A crystal structure of a kinesin-14 mutant in which the ADP release rate is much higher than wild-type Ncd shows the motor in a force-producing conformation with the stalk and one head rotated relative to the other head. The visible C-terminus residues in the unrotated head are docked onto the motor core in a conformation resembling the neck linker of kinesin-1. The C-terminus of minus-end Ncd thus appears to be involved in force production by the motor, performing a role similar to the neck linker of plus-end kinesin-1 and explaining the functional requirement for the Ncd C-terminus demonstrated in previous motility assays of chimeric Ncd-kinesin-1 motors. The new crystal structure provides new information about the role of the Ncd C-terminus in producing force - it implies that the plus- and minus-end kinesin motors have similar mechanisms, despite their structural differences. The state in which the stalk rotates is currently controversial, but the results presented here indicate that stalk rotation is correlated with ADP release, rather than ATP binding, as proposed by others.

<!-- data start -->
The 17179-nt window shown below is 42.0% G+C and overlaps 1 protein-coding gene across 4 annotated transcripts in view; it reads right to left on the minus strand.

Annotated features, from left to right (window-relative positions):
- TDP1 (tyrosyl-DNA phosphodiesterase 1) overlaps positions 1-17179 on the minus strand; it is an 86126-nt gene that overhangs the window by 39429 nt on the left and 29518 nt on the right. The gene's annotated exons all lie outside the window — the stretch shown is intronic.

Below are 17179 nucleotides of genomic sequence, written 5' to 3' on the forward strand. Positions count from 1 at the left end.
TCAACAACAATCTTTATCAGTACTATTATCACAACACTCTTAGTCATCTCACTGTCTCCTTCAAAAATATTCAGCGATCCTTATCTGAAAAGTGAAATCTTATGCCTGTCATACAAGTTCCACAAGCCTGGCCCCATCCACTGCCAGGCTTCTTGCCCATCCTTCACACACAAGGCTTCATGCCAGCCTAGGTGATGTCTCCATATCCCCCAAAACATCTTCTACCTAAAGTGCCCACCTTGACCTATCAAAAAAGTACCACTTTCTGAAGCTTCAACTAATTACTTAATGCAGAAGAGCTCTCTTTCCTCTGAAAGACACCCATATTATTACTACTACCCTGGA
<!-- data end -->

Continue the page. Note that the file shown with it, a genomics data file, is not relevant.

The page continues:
Protein expression and purification

Plasmids for NcdT436S expression were constructed using conventional methods. Protein for crystallization (MGSM-H293-K700; 93,692 Da) or biochemical and motility assays (GST-SDLVPRGSPV-K210-K700; 164,642 Da) was expressed in BL21(DE3)pLysS or Rosetta2(DE3)pLysS (Novagen) cells. Protein purification was by chromatography on SP-Sepharose FF, followed by FPLC on MonoQ and/or Superose 12 [33].

Transient and steady-state kinetic assays

Single-turnover ADP release assays were performed using FPLC-purified GST/NcdT436S or the corresponding wild-type GST/Ncd (GST/MC1) [34] protein (0.4-0.5 μM), as described [9, 31]. Protein was incubated with mant-ATP (2'(3')-O-(N-methyl-anthraniloyl)-adenine 5'-triphosphate) in HEM100 (10 mM HEPES pH 7.2, 1 mM EGTA, 1 mM MgCl2, 100 mM NaCl) at 22°C for ~10 min, then on ice >1 hr, and assayed (λex = 356 nm, λεμ = 446 nm) for 600 s; 0.5 mM MgATP was added and assays were continued up to 1600 s. Data points were fit to y = m3 + m2*e-m1*t, where y = fluorescence, m3 = fluorescence at t = ∞, m2 = total fluorescence loss, m1 = koff and t = time (s). Assays with microtubules were performed with 0.2-0.25 μM motor in HEM50 by adding 0.94 μM polymerized tubulin at 60 s and 0.5 mM MgATP at 600 s or 650 s; data were analyzed in the same way. Steady-state ATPase assays were performed using 0.5 μM FPLC-purified protein, 1 mM MgATP and 0-2.5 μM microtubules using a coupled-enzyme assay, as described [31]. Data were fit to the Michaelis-Menton equation to estimate the basal ATPase rate, microtubule-stimulated kcat and Km,MTs.